Bank Boards of Directors Hit With Increased Responsibilities: Failure to Act Could Result in Enforcement Actions Against the Bank or Its Directors
In a late 2014 update to the Community Bank Supervision section of the Comptroller of the Currency's Handbook, the Office of the Comptroller of the Currency ("OCC") has increased the vigilance required of national bank boards of directors. The purpose of the OCC's efforts is to ensure a safe and sound federal banking system by emphasizing timely detection and correction of deficient bank practices before they affect a bank's condition. The tool chosen by the OCC to effectuate this enhanced policy: increased oversight responsibility and affirmative action by a bank's board of directors.
The OCC's concerns relate to what it describes as "matters requiring attention" ("MRA"). MRAs focus on deficient bank practices that are a supervisory concern which the examiners detect in the examination process and communicate to a bank's board and management. The board might be required to take affirmative action to determine the root cause of the practice, which could affect the bank's condition, including its financial performance and risk profile. Inaction by the board could lead to violations of law, enforcement actions or civil money penalties assessed not only against the bank but its board of directors as well.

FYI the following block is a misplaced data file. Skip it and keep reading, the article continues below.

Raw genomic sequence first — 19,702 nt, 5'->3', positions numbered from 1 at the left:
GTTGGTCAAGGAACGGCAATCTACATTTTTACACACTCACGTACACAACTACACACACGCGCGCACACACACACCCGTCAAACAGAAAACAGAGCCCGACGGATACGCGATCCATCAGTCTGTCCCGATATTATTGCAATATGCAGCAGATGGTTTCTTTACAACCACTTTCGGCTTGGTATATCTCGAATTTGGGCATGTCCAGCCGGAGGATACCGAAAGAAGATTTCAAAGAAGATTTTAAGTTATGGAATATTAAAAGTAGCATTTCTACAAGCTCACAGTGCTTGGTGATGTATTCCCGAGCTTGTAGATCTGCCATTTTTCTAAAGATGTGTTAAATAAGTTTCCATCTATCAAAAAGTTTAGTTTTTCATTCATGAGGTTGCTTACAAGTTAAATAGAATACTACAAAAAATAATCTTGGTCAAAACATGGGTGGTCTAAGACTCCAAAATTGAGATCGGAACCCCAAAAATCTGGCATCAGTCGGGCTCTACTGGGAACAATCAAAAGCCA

The OCC expects that a bank's board of directors will ensure that all practices described in an MRA will be timely corrected. To satisfy the regulators' expectations, a board of directors must ensure that it holds management accountable for the deficient practices by directing management to develop and implement corrective actions. Additionally, the board must approve any necessary changes to the bank's policies, processes, procedures and controls. The board is responsible for monitoring, verifying and validating the progress that management is taking to correct the deficiencies.
As with other board of directors' responsibilities, it is charged with overseeing the operations of the bank and management's implementation of the policies and procedures that the board adopts. Directors cannot avoid responsibility for their bank's sound management or its problems. Failure to properly oversee the affairs of a bank could result in enforcement actions being taken against the bank as well as personally against its directors. To avoid any possibility of an enforcement action being taken against the bank or its board, prompt and effective attention to any notification of an MRA by its regulator is required.
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